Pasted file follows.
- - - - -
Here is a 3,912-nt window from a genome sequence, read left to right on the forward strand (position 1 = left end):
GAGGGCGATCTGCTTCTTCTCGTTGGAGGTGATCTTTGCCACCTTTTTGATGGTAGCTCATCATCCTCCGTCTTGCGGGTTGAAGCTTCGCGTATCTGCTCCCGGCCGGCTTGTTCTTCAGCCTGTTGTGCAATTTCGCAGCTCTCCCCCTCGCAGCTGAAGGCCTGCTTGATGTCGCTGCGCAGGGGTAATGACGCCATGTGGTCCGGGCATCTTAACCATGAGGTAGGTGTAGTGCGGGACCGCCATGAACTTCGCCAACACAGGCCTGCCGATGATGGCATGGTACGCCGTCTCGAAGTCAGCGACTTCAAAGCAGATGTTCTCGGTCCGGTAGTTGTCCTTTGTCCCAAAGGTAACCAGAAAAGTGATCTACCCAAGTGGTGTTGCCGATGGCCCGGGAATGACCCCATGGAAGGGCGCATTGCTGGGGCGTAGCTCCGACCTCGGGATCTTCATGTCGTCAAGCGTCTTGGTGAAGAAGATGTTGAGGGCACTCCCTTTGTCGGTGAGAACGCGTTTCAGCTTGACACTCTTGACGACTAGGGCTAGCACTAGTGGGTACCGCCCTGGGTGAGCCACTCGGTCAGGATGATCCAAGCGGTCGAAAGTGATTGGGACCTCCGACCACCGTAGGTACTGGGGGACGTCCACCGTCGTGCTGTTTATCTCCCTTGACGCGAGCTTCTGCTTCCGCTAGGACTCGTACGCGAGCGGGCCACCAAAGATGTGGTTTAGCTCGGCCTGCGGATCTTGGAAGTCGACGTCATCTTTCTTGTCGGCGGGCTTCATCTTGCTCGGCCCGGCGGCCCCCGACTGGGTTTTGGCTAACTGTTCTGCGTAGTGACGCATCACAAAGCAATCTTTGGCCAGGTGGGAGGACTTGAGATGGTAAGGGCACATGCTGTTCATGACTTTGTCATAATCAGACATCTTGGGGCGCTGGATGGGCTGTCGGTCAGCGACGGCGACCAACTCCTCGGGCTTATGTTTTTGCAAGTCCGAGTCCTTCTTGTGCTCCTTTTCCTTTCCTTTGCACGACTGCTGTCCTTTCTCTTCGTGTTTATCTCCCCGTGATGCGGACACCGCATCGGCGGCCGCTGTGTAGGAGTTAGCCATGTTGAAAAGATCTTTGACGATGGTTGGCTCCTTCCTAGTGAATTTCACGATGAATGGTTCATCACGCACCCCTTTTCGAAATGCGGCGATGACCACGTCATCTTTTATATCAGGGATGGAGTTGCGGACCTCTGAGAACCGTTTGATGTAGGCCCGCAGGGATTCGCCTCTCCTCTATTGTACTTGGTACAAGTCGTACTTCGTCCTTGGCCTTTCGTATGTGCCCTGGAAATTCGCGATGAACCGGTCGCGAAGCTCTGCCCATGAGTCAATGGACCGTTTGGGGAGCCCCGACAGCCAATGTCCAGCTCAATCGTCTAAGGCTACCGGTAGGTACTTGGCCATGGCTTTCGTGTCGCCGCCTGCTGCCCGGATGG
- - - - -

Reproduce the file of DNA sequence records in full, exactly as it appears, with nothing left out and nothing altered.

Here is a 3,912-nt window from a genome sequence, read left to right on the forward strand (position 1 = left end):
GAGGGCGATCTGCTTCTTCTCGTTGGAGGTGATCTTTGCCACCTTTTTGATGGTAGCTCATCATCCTCCGTCTTGCGGGTTGAAGCTTCGCGTATCTGCTCCCGGCCGGCTTGTTCTTCAGCCTGTTGTGCAATTTCGCAGCTCTCCCCCTCGCAGCTGAAGGCCTGCTTGATGTCGCTGCGCAGGGGTAATGACGCCATGTGGTCCGGGCATCTTAACCATGAGGTAGGTGTAGTGCGGGACCGCCATGAACTTCGCCAACACAGGCCTGCCGATGATGGCATGGTACGCCGTCTCGAAGTCAGCGACTTCAAAGCAGATGTTCTCGGTCCGGTAGTTGTCCTTTGTCCCAAAGGTAACCAGAAAAGTGATCTACCCAAGTGGTGTTGCCGATGGCCCGGGAATGACCCCATGGAAGGGCGCATTGCTGGGGCGTAGCTCCGACCTCGGGATCTTCATGTCGTCAAGCGTCTTGGTGAAGAAGATGTTGAGGGCACTCCCTTTGTCGGTGAGAACGCGTTTCAGCTTGACACTCTTGACGACTAGGGCTAGCACTAGTGGGTACCGCCCTGGGTGAGCCACTCGGTCAGGATGATCCAAGCGGTCGAAAGTGATTGGGACCTCCGACCACCGTAGGTACTGGGGGACGTCCACCGTCGTGCTGTTTATCTCCCTTGACGCGAGCTTCTGCTTCCGCTAGGACTCGTACGCGAGCGGGCCACCAAAGATGTGGTTTAGCTCGGCCTGCGGATCTTGGAAGTCGACGTCATCTTTCTTGTCGGCGGGCTTCATCTTGCTCGGCCCGGCGGCCCCCGACTGGGTTTTGGCTAACTGTTCTGCGTAGTGACGCATCACAAAGCAATCTTTGGCCAGGTGGGAGGACTTGAGATGGTAAGGGCACATGCTGTTCATGACTTTGTCATAATCAGACATCTTGGGGCGCTGGATGGGCTGTCGGTCAGCGACGGCGACCAACTCCTCGGGCTTATGTTTTTGCAAGTCCGAGTCCTTCTTGTGCTCCTTTTCCTTTCCTTTGCACGACTGCTGTCCTTTCTCTTCGTGTTTATCTCCCCGTGATGCGGACACCGCATCGGCGGCCGCTGTGTAGGAGTTAGCCATGTTGAAAAGATCTTTGACGATGGTTGGCTCCTTCCTAGTGAATTTCACGATGAATGGTTCATCACGCACCCCTTTTCGAAATGCGGCGATGACCACGTCATCTTTTATATCAGGGATGGAGTTGCGGACCTCTGAGAACCGTTTGATGTAGGCCCGCAGGGATTCGCCTCTCCTCTATTGTACTTGGTACAAGTCGTACTTCGTCCTTGGCCTTTCGTATGTGCCCTGGAAATTCGCGATGAACCGGTCGCGAAGCTCTGCCCATGAGTCAATGGACCGTTTGGGGAGCCCCGACAGCCAATGTCCAGCTCAATCGTCTAAGGCTACCGGTAGGTACTTGGCCATGGCTTTCGTGTCGCCGCCTGCTGCCCGGATGG